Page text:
Major Medical / ACA Health Insurance Plans
A major medical health insurance plan is a type of plan that meets all of the minimum essential benefit standards of the Affordable Care Act (ACA or “Obamacare”). It also provides benefits for a broad range of inpatient and outpatient health-care services.
It’s important for you to understand that not all major medical health insurance plans can be purchased with a premium tax credit. However, enrollment in a major medical plan does protect you from tax penalties for being uninsured under Obamacare. Please note that as of the 2019 plan year, you’ll no longer pay a penalty in your federal taxes for going uninsured. However, state law varies, and you may owe a state tax penalty if you can afford the cost of major medical insurance but choose to go without it.
Cost of major medical insurance plans
Many factors will affect the cost of your health coverage, including the type of plan you enroll in, the services you need and how often, and whether you take prescription drugs.
When you’re calculating the cost of major medical insurance, it’s important to look beyond just plan premiums, or the monthly amount you’ll pay for coverage. Oftentimes, major medical plans with low premiums may be offset by other costs, such as higher deductibles or cost sharing, or a higher maximum out-of-pocket limit.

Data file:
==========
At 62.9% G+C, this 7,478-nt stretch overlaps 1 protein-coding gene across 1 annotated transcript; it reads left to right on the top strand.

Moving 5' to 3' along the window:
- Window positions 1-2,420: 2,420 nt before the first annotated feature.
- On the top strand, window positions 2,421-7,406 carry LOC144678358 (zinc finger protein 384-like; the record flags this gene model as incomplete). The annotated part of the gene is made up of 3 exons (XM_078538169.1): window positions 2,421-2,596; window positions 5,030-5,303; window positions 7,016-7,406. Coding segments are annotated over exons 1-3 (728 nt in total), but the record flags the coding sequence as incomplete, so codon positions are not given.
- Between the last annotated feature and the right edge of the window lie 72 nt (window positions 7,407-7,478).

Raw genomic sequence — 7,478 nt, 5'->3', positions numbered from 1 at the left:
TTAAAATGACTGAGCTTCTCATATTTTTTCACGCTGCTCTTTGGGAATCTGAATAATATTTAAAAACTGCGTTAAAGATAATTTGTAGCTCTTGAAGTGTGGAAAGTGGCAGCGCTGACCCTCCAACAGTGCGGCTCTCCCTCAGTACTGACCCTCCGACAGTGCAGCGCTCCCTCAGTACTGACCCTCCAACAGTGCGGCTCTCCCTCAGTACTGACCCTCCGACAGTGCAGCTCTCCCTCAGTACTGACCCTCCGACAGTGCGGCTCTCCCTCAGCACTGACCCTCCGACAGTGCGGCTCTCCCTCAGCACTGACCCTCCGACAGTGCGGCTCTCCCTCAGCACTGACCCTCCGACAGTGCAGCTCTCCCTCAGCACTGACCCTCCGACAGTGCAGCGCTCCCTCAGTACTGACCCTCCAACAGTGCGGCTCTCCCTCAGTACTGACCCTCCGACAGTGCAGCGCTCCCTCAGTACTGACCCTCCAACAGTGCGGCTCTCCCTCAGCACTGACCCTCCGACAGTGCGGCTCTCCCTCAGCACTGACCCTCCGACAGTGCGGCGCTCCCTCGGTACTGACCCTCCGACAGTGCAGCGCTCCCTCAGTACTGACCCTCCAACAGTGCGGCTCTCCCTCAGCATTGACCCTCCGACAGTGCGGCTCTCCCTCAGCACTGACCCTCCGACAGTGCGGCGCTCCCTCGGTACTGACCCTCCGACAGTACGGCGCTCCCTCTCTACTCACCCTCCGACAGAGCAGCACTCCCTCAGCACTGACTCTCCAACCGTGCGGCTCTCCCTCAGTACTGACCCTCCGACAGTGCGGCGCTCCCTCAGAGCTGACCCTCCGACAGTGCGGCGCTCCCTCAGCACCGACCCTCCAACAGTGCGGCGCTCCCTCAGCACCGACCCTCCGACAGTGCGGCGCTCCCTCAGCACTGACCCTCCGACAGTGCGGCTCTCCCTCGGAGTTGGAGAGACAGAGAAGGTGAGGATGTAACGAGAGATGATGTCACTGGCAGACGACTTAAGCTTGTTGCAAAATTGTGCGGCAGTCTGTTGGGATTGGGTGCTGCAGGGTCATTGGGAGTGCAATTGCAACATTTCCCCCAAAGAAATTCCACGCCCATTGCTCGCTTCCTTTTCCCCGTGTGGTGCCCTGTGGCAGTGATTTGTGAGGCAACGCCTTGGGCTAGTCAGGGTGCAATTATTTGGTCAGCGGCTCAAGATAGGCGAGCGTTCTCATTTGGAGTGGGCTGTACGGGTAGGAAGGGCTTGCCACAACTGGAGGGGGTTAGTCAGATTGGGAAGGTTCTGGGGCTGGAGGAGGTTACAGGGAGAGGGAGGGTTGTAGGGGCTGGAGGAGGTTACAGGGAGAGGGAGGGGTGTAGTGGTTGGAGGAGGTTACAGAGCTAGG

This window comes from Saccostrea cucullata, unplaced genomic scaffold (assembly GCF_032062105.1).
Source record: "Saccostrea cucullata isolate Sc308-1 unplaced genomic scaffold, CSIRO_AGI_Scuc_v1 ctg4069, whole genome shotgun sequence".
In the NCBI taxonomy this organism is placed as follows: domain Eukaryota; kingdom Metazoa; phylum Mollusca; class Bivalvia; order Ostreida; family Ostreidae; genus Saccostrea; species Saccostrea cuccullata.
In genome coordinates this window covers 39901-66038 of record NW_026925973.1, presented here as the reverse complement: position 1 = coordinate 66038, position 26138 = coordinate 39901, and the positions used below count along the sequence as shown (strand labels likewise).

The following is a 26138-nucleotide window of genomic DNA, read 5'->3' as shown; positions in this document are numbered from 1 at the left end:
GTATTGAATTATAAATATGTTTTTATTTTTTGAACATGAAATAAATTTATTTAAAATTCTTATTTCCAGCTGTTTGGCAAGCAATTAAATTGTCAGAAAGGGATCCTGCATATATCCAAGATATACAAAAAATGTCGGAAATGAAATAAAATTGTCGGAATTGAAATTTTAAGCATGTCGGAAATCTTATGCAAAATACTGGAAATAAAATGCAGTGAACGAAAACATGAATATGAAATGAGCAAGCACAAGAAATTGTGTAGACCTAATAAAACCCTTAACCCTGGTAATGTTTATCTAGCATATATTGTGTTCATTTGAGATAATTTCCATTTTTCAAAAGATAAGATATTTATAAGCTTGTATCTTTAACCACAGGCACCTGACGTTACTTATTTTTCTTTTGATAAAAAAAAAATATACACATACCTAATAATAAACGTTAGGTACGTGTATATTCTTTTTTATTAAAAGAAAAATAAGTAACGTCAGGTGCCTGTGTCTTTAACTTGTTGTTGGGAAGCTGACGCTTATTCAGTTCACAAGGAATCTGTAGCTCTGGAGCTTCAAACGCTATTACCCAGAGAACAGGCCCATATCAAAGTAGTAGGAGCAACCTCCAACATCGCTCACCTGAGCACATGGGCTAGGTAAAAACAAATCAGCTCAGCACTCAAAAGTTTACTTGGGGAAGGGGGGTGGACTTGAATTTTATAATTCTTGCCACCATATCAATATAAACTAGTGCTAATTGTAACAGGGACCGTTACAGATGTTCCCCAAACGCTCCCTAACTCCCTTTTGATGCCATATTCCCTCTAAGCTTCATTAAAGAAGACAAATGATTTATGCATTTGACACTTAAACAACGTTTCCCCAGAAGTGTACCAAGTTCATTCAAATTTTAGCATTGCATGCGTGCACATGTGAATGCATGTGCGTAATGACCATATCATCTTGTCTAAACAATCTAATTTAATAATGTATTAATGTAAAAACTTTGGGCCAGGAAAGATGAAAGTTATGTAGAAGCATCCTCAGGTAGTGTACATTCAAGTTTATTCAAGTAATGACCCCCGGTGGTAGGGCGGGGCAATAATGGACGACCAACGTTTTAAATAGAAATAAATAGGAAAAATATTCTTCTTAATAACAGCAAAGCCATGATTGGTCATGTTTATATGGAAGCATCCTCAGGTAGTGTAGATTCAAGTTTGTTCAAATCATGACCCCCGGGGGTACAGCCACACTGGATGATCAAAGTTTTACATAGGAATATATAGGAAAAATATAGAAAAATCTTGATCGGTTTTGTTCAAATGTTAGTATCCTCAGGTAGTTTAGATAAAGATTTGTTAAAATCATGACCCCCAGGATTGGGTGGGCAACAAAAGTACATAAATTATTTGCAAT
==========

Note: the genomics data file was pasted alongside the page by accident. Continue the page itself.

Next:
Choosing a plan
Choosing a health insurance plan can be complicated. Knowing just a few things before you compare plans can make it simpler.
The 4 “metal” categories: There are 4 categories of health insurance plans: Bronze, Silver, Gold, and Platinum. These categories show how you and your plan share costs. Plan categories have nothing to do with quality of care.
Your total costs for health care: You pay a monthly bill to your insurance company (a "premium"), even if you don’t use medical services that month. You pay out-of-pocket costs, including a deductible, when you get care. It’s important to think about both kinds of costs when shopping for a plan.
Plan and network types — HMO, PPO, POS, and EPO: Some plan types allow you to use almost any doctor or health care facility. Others limit your choices or charge you more if you use providers outside their network.
Remember that plans also may differ in quality. Learn more about quality ratings.